World War II Marathon: Lacombe Lucien (1974)

Hey, what do you know, film #26 in the World War II Marathon introduces me to yet another acclaimed director!

Written By: Louis Malle & Patrick Modiano
Directed By: Louis Malle

I had planned to write about Lacombe Lucien as soon as I finished watching it, but time management has never been my strong suit. As soon as the final seconds of Lacombe Lucien ticked off the DVD reader I was rushing out the door to hopefully make it to school on time. Now that I return home from another boring day at said educational institution I am trying to remember the awesome theme I had running through my head for Lacombe Lucien. Damn old age and my shoddy memory, damn you both to hell!

Wait, wait, it’s coming back to me now, yes, there it is. The further that I delved into Lacombe Lucien the more I realized that it is the perfect companion piece to Roma, Città Aperta. Both are vastly different in the views they present, but they tackle the idea of what a nations citizens will do during war time. Roma, Città Aperta looks at the role of the patriot, the man or woman willing to die for their country against the invaders. Lacombe Lucien focuses on the collaborators, the men and women who want to survive and in doing so align themselves with their conquerors. Lacombe Lucien is more meditative on this idea, but still, the similarity in subject matter drew my interest.

Before I go any further with this review I feel the need to let you in on a little secret. This isn’t my first Louis Malle film, despite what I said in my little pre-review blurb up above. The honest truth is that I watched Au Revoir Les Enfants a few months ago, but haven’t posted my review of that yet because we haven’t reached its place in this marathon. I’m going to spoil you a little bit with this bit of knowledge, I loved Au Revoir Les Enfants and Lacombe Lucien is more of the same from Louis Malle. It’s a different movie in a lot of ways, but in terms of tone and allowing a film to play out at the speed of life Lacombe Lucien and Au Revoir Les Enfants couldn’t be more similar.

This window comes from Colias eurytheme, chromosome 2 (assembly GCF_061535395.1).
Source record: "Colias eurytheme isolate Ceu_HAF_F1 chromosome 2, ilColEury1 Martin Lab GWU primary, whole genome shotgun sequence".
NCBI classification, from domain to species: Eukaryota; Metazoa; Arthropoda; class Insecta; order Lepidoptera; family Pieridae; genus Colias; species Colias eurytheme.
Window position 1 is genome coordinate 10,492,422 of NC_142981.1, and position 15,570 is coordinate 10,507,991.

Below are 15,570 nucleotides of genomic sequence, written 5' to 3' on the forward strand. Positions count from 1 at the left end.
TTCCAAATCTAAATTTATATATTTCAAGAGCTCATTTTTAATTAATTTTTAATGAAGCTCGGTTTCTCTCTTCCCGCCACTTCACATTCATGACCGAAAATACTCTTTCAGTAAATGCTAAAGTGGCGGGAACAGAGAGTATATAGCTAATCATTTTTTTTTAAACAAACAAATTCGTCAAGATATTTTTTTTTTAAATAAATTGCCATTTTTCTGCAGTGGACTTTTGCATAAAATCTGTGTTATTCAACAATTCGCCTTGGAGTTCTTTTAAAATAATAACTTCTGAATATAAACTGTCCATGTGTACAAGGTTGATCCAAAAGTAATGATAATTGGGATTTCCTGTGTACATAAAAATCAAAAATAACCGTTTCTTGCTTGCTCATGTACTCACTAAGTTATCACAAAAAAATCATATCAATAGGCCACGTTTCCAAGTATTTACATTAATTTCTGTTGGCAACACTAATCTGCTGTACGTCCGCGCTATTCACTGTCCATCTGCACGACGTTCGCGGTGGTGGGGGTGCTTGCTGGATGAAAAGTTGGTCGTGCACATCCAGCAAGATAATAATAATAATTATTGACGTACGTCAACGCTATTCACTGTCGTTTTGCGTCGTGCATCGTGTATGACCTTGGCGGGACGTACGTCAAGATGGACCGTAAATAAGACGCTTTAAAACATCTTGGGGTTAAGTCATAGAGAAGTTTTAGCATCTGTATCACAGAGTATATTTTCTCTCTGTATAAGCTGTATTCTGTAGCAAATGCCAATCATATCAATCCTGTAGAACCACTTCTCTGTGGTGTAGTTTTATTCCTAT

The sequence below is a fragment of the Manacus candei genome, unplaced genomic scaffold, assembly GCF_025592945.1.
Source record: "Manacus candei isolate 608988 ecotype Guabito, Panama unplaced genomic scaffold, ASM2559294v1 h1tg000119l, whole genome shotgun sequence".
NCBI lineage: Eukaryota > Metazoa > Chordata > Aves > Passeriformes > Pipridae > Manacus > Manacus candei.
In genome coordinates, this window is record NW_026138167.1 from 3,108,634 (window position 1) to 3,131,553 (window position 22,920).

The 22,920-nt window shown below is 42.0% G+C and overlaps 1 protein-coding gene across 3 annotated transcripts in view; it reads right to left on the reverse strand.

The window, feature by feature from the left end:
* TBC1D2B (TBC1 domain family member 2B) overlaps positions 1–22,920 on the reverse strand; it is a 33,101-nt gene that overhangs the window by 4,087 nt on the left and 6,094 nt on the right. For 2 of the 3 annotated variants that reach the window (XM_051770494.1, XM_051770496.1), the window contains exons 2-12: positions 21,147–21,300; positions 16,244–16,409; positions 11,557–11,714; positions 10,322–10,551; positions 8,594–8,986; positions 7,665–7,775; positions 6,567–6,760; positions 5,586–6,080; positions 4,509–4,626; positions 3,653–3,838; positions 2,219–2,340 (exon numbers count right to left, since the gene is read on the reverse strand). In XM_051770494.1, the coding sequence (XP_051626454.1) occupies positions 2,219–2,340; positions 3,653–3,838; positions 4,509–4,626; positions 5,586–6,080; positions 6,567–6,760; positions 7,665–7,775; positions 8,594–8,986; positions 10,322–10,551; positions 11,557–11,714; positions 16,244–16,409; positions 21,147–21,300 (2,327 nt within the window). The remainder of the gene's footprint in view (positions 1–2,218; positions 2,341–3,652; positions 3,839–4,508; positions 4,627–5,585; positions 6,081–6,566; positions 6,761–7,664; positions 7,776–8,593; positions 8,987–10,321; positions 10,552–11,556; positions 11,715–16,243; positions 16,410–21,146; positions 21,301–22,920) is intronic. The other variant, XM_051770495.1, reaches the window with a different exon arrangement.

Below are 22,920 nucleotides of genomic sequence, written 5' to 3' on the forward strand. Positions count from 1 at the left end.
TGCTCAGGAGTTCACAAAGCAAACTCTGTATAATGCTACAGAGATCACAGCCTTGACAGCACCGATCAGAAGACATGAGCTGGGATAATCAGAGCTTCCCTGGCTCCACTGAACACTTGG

I’m beginning to think that the speed of life factor I spoke of earlier may be Louis Malle’s mark, the one identifying factor he imparts unto all of his movies. I won’t deny that Lacombe Lucien moves at a slower pace, but I call that the speed of life pace because Malle creates a world that is all about scenes and moments unfolding naturally. Quick cuts and rapid montages would do nary a smidgen of justice to the world of Lacombe Lucien or the characters that inhabit that world. In order for the viewer to truly capture the time of the film, the characters and the setting in your mind it is necessary to take a slow and languid journey right alongside Lucien. He never quite understands his world, and neither do we, but by allowing the journey to take on a more natural form Malle puts us in that same mindset as Lucien and as his world comes alive so does the film come alive for us.